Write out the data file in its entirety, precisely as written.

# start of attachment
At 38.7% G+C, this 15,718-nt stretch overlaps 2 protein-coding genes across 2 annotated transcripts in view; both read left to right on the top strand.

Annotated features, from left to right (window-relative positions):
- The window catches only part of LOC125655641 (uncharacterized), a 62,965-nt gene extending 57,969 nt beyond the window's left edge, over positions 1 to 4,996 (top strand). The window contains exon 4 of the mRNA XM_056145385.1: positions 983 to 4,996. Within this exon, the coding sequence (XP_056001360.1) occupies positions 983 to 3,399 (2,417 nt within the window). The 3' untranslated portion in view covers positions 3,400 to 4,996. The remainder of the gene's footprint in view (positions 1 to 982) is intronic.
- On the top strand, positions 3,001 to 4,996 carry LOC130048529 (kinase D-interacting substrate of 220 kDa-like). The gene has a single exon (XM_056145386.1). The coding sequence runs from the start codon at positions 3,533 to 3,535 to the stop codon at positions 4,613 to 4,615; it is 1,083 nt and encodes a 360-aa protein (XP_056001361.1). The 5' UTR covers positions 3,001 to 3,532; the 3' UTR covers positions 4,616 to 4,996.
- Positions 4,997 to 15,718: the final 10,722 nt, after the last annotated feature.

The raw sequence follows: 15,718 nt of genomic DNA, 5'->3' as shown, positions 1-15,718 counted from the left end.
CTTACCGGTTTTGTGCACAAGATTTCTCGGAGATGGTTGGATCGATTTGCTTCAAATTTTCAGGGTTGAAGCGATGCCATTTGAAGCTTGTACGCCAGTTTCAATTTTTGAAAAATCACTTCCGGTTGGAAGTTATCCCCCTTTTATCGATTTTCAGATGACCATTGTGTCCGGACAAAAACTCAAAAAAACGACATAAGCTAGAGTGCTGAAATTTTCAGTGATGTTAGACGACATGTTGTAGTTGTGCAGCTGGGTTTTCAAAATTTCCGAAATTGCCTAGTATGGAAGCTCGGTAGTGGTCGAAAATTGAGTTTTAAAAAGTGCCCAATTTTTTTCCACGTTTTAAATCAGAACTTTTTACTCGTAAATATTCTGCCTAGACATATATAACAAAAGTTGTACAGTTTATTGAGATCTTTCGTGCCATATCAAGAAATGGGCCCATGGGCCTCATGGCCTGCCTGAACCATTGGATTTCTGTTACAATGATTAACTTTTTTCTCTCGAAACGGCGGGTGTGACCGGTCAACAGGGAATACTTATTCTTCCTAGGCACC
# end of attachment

At 38.7% G+C, this 15,718-nt stretch overlaps 2 protein-coding genes across 2 annotated transcripts in view; both read left to right on the top strand.

Annotated features, from left to right (window-relative positions):
- The window catches only part of LOC125655641 (uncharacterized), a 62,965-nt gene extending 57,969 nt beyond the window's left edge, over positions 1 to 4,996 (top strand). The window contains exon 4 of the mRNA XM_056145385.1: positions 983 to 4,996. Within this exon, the coding sequence (XP_056001360.1) occupies positions 983 to 3,399 (2,417 nt within the window). The 3' untranslated portion in view covers positions 3,400 to 4,996. The remainder of the gene's footprint in view (positions 1 to 982) is intronic.
- On the top strand, positions 3,001 to 4,996 carry LOC130048529 (kinase D-interacting substrate of 220 kDa-like). The gene has a single exon (XM_056145386.1). The coding sequence runs from the start codon at positions 3,533 to 3,535 to the stop codon at positions 4,613 to 4,615; it is 1,083 nt and encodes a 360-aa protein (XP_056001361.1). The 5' UTR covers positions 3,001 to 3,532; the 3' UTR covers positions 4,616 to 4,996.
- Positions 4,997 to 15,718: the final 10,722 nt, after the last annotated feature.

The raw sequence follows: 15,718 nt of genomic DNA, 5'->3' as shown, positions 1-15,718 counted from the left end.
CTTACCGGTTTTGTGCACAAGATTTCTCGGAGATGGTTGGATCGATTTGCTTCAAATTTTCAGGGTTGAAGCGATGCCATTTGAAGCTTGTACGCCAGTTTCAATTTTTGAAAAATCACTTCCGGTTGGAAGTTATCCCCCTTTTATCGATTTTCAGATGACCATTGTGTCCGGACAAAAACTCAAAAAAACGACATAAGCTAGAGTGCTGAAATTTTCAGTGATGTTAGACGACATGTTGTAGTTGTGCAGCTGGGTTTTCAAAATTTCCGAAATTGCCTAGTATGGAAGCTCGGTAGTGGTCGAAAATTGAGTTTTAAAAAGTGCCCAATTTTTTTCCACGTTTTAAATCAGAACTTTTTACTCGTAAATATTCTGCCTAGACATATATAACAAAAGTTGTACAGTTTATTGAGATCTTTCGTGCCATATCAAGAAATGGGCCCATGGGCCTCATGGCCTGCCTGAACCATTGGATTTCTGTTACAATGATTAACTTTTTTCTCTCGAAACGGCGGGTGTGACCGGTCAACAGGGAATACTTATTCTTCCTAGGCACC